(a) After rescuing, spaying, and neutering all the chinchillas in the tri-county area, I have established a fellowship to fund chinchilla rescue, spaying and neutering in perpetuity.  Pretty soon, the chinchilla population will be so rescued, there won’t be any at all!

(b) The cat is now litter trained, and the dog now poops in the backyard.  Good enough for me.

(c) Petco, Petsmart, and the Humane Society have posted Polaroids of our family with “DO NOT LET US HAVE LIVING CREATURES NOT EVEN BETTA FISH” scrawled in marker underneath.
How are your people skills coming along?

(a) I don’t mean to brag, but Harry and Meghan?  My idea.

(b) I made it through Thanksgiving without getting in an argument with that one brother-in-law, and I’m proud that my kids saw that it’s possible to get along with people you don’t always agree with.

(c) If I can keep ahead of the sheriff until midnight, that will make only four restraining orders for the year.  Oopsie, that’s a battering ram, gotta go!
Get any exercise this year?

(a) Ohhh, you could say that.  My Nissan Leaf was weighed down by so many of those oval marathon stickers, I had to reclassify it as a light truck.

(b) I just made little changes:  taking the stairs instead of the elevator, parking on the outskirts of the parking lot.  Baby steps!

(c) I trained the dog to push the drink trolley over to my armchair.
What have you done to advance cultural literacy in your community?

(a) Since its debut six months ago, my groundbreaking “Shivs for Shakespeare” program decreased prison violence by 87% percent; and the Bolshoi Ballet is naming a new wrist gesture after me, in honor of my contributions to the overall exquisiteness of life.

(b) I joined one of those “let’s keep poetry alive” thingies on Facebook, and posted a Robert Frost poem that I’m fairly sure I understand (it’s ambiguous, right?  Two roads?  I remember ambiguity from college).

(c) One time somebody said it was “gering-ding-ding-ding-dinga-ding-ring!” and I was like lol moran its gering-ding-ding-ding-dingeringeding get it rite!
Done anything for the environment lately?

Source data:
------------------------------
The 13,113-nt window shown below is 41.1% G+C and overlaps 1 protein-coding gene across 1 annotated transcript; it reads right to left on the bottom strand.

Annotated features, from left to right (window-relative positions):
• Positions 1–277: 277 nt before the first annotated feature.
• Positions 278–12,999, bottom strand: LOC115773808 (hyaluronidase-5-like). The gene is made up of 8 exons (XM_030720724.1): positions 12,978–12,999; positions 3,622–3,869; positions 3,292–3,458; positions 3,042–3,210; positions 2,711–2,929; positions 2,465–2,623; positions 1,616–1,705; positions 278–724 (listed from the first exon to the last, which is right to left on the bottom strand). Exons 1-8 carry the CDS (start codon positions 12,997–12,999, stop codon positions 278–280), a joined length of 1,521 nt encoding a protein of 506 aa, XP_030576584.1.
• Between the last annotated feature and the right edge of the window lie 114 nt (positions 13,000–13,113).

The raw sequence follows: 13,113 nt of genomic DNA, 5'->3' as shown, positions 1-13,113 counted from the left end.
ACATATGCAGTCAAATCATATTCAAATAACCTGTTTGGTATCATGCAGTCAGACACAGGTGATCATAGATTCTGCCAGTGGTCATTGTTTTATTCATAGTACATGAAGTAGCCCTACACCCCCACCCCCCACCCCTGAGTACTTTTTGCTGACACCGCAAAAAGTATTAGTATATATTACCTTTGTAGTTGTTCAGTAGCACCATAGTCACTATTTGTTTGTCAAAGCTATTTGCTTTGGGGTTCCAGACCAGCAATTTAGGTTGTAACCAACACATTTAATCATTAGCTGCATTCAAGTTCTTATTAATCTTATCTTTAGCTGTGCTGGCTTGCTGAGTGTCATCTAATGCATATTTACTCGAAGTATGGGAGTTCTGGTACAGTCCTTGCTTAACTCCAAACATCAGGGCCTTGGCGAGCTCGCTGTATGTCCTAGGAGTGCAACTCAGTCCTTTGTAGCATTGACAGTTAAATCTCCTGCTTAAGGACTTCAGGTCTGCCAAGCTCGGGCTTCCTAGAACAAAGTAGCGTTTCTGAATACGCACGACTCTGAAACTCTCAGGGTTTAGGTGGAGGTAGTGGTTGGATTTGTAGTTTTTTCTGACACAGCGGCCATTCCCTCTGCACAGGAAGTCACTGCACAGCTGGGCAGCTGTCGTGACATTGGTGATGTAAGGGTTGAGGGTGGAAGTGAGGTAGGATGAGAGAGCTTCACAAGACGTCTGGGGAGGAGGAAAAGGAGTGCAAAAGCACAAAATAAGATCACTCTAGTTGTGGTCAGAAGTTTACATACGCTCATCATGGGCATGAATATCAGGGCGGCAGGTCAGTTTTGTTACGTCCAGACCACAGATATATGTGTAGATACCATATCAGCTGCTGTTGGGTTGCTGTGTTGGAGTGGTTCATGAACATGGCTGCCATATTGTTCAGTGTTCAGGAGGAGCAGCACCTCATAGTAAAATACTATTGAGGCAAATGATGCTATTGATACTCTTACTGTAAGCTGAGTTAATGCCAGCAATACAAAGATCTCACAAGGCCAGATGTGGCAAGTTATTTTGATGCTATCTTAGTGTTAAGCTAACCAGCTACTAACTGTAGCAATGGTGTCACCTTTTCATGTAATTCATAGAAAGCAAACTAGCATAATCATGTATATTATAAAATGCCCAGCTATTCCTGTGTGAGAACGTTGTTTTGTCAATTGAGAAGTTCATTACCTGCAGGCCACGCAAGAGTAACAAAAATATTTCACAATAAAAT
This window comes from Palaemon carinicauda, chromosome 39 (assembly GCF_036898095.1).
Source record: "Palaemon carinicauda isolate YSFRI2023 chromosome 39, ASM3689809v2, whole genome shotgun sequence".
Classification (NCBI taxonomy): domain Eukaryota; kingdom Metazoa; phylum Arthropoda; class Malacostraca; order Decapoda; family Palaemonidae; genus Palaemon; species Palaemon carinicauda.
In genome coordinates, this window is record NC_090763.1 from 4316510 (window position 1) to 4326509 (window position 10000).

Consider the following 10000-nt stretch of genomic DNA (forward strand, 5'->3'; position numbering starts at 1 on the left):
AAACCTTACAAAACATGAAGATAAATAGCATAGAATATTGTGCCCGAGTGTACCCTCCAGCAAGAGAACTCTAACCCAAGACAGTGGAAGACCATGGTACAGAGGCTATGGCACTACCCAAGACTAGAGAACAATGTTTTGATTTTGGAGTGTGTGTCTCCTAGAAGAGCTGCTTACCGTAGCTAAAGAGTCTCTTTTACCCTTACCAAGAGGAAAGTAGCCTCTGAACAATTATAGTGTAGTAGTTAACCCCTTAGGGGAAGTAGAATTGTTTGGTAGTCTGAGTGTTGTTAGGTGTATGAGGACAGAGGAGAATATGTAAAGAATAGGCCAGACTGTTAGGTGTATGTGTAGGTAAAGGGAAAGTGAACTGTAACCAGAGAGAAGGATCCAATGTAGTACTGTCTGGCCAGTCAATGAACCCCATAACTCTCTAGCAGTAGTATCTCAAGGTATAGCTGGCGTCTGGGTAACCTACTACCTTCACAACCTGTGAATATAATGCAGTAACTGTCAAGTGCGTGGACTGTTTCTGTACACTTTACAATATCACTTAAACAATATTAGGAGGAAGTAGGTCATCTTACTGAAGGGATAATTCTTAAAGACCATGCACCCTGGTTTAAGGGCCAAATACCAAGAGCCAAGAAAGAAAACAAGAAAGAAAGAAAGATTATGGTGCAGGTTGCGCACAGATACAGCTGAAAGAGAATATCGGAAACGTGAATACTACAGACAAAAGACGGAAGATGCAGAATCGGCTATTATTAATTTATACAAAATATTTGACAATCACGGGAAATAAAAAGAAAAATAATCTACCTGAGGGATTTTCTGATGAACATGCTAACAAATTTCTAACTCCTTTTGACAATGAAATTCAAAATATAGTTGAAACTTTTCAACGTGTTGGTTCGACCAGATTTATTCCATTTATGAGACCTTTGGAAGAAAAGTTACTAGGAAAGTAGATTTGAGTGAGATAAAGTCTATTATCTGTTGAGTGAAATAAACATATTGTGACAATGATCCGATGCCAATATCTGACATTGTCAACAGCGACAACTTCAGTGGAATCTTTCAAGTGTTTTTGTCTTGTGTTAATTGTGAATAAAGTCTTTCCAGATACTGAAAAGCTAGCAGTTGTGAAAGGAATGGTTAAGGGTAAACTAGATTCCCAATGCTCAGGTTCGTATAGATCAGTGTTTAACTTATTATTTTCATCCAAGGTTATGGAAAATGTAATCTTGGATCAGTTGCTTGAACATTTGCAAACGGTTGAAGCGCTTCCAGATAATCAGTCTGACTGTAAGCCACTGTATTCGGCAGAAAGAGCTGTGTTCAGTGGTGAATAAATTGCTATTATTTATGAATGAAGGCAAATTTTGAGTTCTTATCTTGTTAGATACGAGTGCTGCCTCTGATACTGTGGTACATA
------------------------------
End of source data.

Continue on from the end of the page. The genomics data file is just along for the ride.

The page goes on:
(a) This summer, I came across someone running the engine in her gas-guzzling minivan — just running the engine, not even going anywhere.  She spouted some anthropocentric nonsense about having to keep her disabled grandmother cool with air conditioning while she waited for the pharmacy to refill her heart medication prescription.  I showed them!  Grabbed the keys right out of the ignition, tossed ’em in the river.  I feel kind of bad about the river, though.

(b) I swore off buying cases of bottled water.  An aluminum water bottle works fine, once you get used to it.

(c) Someone from the Nature Conservancy came to my door looking for a donation, and I did not set him on fire.
Any progress in eating better?

(a) Two years ago, I swore off eating anything with eyes.  Last year, I increased my kale consumption by 600%.  This year, my goal is to eliminate anything salty, sweet, sour, or umami, or anything that I can sense with my teeth, tongue, or lips.

(b) I am a busy person, and have made my peace with frozen veggies and “semi-homemade.”

(c) I got a new slow cooker for Christmas and immediately Googled “crockpot moonshine.”
How’s the ol’ spiritual life?

(a) I have consecrated my life to the Sacred Heart, to The Immaculate Heart of Mary, and to Jesus through Mary.  That ought to cover it.

(b) No huge breakthroughs, but I think I’ve grown closer to God, and praying is easier.

(c) Last time I went to confession, the priest did not have to call for emergency back-up.

Have you broken yourself of the habit of ending things too abruptly without proper closure?

(a) Yes.

***

A version of this quiz originally blah blah blah 2013.
Image by istolethetv via Flickr (Creative Commons)

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Happy Old Year!

Colette,_213_rue_Saint-Honoré,_Paris_-_Canards_dans_la_cour

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Between FEMEN, climate change, and that ill-considered paintball showdown between Rocco Palmo and Bishop Coyne in the Sala Clementina, the last thing the Vatican needs to do is take any chances with any werewolves. You know there’s room in the papal apartments. They could put newspapers down on the floor if they’re worried about the marble. (I suggest L’Osservatore Romano, because please.)

Read the rest at the Register